Sex-Specific Differences in Heart Failure: Pathophysiology, Risk Factors, Management, and Outcomes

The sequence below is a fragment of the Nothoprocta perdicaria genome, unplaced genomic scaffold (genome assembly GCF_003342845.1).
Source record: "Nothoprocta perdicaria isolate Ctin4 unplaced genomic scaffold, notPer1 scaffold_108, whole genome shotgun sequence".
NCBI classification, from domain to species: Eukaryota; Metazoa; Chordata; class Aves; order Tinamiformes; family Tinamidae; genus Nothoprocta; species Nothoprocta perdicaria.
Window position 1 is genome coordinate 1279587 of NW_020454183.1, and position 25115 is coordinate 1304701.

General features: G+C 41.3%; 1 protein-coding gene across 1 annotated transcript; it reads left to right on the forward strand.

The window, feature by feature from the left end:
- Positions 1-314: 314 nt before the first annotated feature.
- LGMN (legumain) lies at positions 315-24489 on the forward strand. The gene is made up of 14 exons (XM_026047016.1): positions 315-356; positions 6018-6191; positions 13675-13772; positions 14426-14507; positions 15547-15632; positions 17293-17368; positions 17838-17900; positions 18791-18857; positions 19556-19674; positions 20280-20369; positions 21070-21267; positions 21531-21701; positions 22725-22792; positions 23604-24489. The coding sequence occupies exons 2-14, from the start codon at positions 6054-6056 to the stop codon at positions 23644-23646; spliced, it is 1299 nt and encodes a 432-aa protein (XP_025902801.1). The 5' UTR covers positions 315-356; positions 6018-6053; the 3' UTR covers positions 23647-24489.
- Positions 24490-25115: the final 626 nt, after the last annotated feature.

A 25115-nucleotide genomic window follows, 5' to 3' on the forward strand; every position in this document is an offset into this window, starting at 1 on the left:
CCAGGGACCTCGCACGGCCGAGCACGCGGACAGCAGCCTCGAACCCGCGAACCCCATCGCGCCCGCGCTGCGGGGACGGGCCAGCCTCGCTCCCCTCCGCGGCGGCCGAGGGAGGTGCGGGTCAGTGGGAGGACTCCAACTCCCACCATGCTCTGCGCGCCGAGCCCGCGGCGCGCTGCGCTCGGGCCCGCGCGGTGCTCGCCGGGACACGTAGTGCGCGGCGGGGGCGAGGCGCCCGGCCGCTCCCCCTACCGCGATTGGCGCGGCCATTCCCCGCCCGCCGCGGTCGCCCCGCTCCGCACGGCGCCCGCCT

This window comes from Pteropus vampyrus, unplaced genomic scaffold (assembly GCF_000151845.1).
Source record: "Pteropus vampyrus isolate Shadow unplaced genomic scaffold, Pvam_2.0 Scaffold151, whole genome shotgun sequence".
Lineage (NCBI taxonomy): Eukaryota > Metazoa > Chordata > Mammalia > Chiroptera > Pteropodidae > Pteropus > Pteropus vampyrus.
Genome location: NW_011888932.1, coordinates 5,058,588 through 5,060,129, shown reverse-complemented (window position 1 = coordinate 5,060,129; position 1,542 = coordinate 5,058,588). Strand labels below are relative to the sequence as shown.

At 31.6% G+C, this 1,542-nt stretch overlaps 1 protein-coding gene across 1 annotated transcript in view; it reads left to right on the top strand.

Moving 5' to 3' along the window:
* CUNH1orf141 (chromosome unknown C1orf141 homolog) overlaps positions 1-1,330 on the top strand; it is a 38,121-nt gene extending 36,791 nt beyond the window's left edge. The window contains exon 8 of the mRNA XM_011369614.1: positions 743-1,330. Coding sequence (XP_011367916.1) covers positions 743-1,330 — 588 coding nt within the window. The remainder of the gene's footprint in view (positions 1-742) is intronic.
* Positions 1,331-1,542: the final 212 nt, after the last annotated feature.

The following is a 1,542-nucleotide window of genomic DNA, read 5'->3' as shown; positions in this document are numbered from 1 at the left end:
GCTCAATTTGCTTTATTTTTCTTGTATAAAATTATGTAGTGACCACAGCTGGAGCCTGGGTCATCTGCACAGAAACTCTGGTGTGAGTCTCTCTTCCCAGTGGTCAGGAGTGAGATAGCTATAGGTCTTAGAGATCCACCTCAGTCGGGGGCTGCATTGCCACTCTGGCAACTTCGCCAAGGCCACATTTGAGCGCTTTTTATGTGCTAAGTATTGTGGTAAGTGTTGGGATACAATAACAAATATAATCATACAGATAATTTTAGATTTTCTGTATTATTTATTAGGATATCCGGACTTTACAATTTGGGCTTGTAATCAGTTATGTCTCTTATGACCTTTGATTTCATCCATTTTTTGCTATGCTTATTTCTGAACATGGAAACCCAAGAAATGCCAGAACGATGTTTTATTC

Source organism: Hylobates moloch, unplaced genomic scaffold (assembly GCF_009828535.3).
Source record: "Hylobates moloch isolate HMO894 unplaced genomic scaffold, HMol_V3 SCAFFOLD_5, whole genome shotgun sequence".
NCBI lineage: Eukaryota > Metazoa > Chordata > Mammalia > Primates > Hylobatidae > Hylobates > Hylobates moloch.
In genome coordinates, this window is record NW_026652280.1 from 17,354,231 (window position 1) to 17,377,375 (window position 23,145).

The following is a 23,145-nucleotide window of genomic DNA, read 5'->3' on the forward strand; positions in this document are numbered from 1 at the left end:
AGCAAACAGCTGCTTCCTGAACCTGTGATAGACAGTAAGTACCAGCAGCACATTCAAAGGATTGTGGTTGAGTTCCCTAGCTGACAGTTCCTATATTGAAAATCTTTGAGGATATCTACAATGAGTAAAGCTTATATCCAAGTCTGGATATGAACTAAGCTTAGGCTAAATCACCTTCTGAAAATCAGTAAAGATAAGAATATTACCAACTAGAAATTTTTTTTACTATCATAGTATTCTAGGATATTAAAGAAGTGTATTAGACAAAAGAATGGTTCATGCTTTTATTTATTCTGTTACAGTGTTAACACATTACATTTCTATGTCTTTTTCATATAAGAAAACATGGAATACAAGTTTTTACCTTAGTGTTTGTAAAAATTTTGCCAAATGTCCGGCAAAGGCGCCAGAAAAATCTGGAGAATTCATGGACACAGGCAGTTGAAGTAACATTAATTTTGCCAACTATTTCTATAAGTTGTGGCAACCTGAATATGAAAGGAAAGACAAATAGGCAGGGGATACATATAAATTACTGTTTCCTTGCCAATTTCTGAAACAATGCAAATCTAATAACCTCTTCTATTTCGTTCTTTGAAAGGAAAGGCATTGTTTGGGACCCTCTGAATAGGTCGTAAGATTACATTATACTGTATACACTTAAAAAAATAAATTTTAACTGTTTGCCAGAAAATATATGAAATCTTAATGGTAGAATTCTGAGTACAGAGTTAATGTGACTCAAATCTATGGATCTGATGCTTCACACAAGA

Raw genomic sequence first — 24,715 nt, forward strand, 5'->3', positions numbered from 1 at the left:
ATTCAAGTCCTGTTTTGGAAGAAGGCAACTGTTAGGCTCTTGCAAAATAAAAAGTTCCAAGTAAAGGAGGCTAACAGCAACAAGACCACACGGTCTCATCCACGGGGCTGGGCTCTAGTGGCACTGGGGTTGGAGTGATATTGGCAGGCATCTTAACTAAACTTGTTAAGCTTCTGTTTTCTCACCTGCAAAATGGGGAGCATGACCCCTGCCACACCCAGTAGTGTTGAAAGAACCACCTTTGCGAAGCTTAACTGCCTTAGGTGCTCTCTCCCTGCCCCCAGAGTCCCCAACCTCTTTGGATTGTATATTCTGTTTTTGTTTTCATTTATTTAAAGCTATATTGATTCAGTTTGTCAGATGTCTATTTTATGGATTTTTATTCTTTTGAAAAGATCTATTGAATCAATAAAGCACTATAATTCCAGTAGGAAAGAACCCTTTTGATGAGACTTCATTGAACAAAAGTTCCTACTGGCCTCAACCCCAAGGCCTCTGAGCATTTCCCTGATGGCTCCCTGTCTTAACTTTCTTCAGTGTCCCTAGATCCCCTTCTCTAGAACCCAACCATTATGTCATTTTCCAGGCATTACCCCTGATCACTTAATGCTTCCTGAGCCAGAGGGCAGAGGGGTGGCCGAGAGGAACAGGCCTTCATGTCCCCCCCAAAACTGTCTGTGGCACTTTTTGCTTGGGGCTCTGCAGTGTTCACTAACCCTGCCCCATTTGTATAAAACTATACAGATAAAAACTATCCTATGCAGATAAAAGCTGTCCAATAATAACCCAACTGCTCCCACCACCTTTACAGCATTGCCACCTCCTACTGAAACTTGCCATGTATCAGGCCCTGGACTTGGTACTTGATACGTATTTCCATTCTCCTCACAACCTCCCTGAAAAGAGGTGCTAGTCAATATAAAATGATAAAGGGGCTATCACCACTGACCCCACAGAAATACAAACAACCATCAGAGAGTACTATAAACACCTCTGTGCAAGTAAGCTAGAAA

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Heart failure (HF) is a leading cause of hospitalisation, morbidity, and mortality in Canada. There are sex-specific differences in the etiology, epidemiology, comorbidities, treatment response, and treatment adverse effects that have implications on outcomes in HF. Sex-specific analyses of some HF trials indicate that optimal doses of drug therapies and benefit of device therapies may differ between male and female patients, but the trials were not designed to test sex differences. The under-representation of female participants in HF randomised controlled trials (RCTs) is a major limitation in assessing the sex-specific efficacy and safety of treatments. To ensure that female patients receive safe and effective HF therapies, RCTs should include participants proportionate to the sex-specific distribution of disease. This review outlines the sex-specific differences in HF phenotype and treatment response, and highlights disparities in services and gaps in knowledge that merit further investigation.
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